A Wolf in Sheep’s Clothing

Charities are everywhere in the 21st century. Today, we are urged to save the children, Africa, animals, the homeless, the dispossessed and even ourselves. With thousands of charities in existence, many charitable scams have flourished. Even nonprofits, while they aren’t outright scams, go to great lengths to conceal where their money goes.

The IRS doesn’t audit the majority of charities and there are few restrictions on how they spend the money they receive. The Supreme Court recently decided that for-profit fund-raisers can legally keep all the donations they get in a charity’s name, provided they don’t lie about how much is actually going to the charity.

Charity frauds date back to the early 1900s when the New York Times published an article about a charity fraud committed by the Secretary of the Cripples’ Welfare Society, George W. Ryder. He pleaded guilty to using mail fraud in order to use the donations for personal gain.

When the American Red Cross revealed plans to divert donations from it’s 9/11 fund to other causes, they ended up changing its policy so the money would rightly go to the victims and their families. Also, in the early 1990s the United Way CEO was convicted of defrauding the charity and a finance officer that pleaded guilty to embezzling $1.9 million.

With the illnesses of thousands of firefighters and police officers after 9/11 and the recent death of a Toronto-area police officer, many charity scams are benefitting from public servants. Unlike in the past where a police officer’s widow and children would be left penniless, public servants now routinely receive generous severance packages for their troubles. Potential donors should be proactive by visiting the police or fire department and inquiring whether there is an official foundation or fund and whether they are benefiting the right people.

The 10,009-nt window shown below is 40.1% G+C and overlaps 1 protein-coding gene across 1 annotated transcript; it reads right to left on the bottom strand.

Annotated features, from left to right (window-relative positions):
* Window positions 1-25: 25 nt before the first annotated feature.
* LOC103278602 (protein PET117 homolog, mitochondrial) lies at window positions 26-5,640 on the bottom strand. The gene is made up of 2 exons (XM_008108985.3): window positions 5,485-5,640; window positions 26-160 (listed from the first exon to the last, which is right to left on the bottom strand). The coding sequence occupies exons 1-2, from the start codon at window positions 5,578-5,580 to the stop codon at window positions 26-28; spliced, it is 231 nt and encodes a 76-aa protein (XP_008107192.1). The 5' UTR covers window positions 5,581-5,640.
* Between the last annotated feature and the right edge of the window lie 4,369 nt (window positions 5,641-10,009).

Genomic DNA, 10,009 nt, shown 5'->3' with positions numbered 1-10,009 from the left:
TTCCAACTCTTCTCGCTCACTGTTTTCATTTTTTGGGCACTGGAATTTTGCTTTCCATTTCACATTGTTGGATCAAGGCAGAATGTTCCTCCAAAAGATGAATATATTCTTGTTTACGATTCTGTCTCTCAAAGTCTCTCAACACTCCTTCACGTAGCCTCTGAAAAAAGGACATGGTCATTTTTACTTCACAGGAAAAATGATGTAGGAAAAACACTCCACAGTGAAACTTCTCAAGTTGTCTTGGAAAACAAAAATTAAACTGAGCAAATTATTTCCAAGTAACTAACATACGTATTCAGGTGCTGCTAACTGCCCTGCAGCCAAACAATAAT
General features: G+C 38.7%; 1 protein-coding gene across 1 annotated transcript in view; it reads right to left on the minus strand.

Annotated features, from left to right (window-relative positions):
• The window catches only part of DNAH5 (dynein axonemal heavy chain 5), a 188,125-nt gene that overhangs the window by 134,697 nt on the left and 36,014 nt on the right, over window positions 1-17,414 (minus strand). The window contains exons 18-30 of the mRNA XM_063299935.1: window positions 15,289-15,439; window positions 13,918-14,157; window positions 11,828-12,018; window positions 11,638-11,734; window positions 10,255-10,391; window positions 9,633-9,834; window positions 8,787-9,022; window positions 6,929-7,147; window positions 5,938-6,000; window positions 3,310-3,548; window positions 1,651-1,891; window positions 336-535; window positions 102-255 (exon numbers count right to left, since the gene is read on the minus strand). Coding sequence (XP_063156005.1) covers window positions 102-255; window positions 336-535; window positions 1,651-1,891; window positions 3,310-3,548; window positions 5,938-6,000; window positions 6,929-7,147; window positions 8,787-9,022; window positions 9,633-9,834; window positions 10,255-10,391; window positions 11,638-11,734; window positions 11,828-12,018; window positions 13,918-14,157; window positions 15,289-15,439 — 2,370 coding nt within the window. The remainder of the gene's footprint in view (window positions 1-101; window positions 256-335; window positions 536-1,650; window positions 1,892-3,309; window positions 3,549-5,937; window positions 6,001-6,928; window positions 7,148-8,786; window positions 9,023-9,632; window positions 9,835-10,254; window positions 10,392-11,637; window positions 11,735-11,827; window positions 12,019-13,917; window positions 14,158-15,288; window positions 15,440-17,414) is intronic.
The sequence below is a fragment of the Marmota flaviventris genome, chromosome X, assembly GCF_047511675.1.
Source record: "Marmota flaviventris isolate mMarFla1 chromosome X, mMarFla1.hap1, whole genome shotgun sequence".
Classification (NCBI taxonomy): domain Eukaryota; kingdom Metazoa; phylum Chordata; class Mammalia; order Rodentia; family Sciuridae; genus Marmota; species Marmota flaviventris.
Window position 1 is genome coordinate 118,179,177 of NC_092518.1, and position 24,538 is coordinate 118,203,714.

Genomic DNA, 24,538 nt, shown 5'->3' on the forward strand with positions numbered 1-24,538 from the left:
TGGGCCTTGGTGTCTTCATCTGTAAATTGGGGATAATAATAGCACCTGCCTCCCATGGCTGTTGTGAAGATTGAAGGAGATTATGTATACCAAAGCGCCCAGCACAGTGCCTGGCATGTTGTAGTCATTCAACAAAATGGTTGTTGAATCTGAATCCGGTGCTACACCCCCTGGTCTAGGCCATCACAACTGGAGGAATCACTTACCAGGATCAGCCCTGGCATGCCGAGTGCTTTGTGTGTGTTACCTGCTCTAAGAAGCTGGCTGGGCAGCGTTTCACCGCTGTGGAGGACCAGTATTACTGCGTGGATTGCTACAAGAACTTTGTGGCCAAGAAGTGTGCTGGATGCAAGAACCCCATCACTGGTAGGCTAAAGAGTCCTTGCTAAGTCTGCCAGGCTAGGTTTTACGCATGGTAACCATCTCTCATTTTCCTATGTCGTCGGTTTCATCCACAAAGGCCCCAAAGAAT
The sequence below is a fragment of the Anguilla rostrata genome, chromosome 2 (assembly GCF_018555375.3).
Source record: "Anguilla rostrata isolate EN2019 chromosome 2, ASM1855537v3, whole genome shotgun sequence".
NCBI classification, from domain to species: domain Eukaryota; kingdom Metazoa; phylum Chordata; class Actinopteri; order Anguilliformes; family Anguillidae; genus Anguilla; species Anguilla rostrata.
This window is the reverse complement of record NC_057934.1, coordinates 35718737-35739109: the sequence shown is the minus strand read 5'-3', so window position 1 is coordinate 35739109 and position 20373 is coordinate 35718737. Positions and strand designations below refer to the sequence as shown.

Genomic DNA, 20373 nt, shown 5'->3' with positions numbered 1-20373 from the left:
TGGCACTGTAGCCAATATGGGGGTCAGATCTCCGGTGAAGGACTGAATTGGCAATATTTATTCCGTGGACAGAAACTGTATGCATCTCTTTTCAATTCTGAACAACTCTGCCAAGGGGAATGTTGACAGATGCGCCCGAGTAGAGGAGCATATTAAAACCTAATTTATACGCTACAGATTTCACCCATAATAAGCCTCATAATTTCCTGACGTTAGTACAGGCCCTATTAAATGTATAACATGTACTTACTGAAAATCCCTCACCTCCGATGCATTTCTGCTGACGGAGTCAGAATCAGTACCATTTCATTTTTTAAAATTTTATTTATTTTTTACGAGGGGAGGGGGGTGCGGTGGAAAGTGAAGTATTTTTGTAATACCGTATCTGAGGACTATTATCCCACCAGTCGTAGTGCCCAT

Americans lose $20 billion annually to charity fraud. Experts say that an organization like Save the Children – a highly efficient charity – can easily be confused with an organization like Feed the Children – a less efficient charity.

Several scams began circulating just days after the Haiti earthquake. One scam, modeled off the advanced letter fee fraud, which sends a letter to victims requesting for an urgent business transaction using Western Union. It mimics the British Red Cross’ appeal for donations preceding the earthquake, beginning with a description of the disaster and the fact that “thousands of Haitians are in desperate need of humanitarian assistance.” There is no record of the real British Red Cross to ever have requesting donations through Western Union.

It has been noted that donors should use their head instead of their hearts when giving their money away. Donors must consult with legitimate charities list that indicates which charitable organizations are safe to donate and where donor’s funds will be directed appropriately. With the multitude of fake charities combing the web, people are encouraged to be more proactive in their donations, and do extensive research about the charity and their objectives before committing to donate to a single charity.

– Curtis Sindrey

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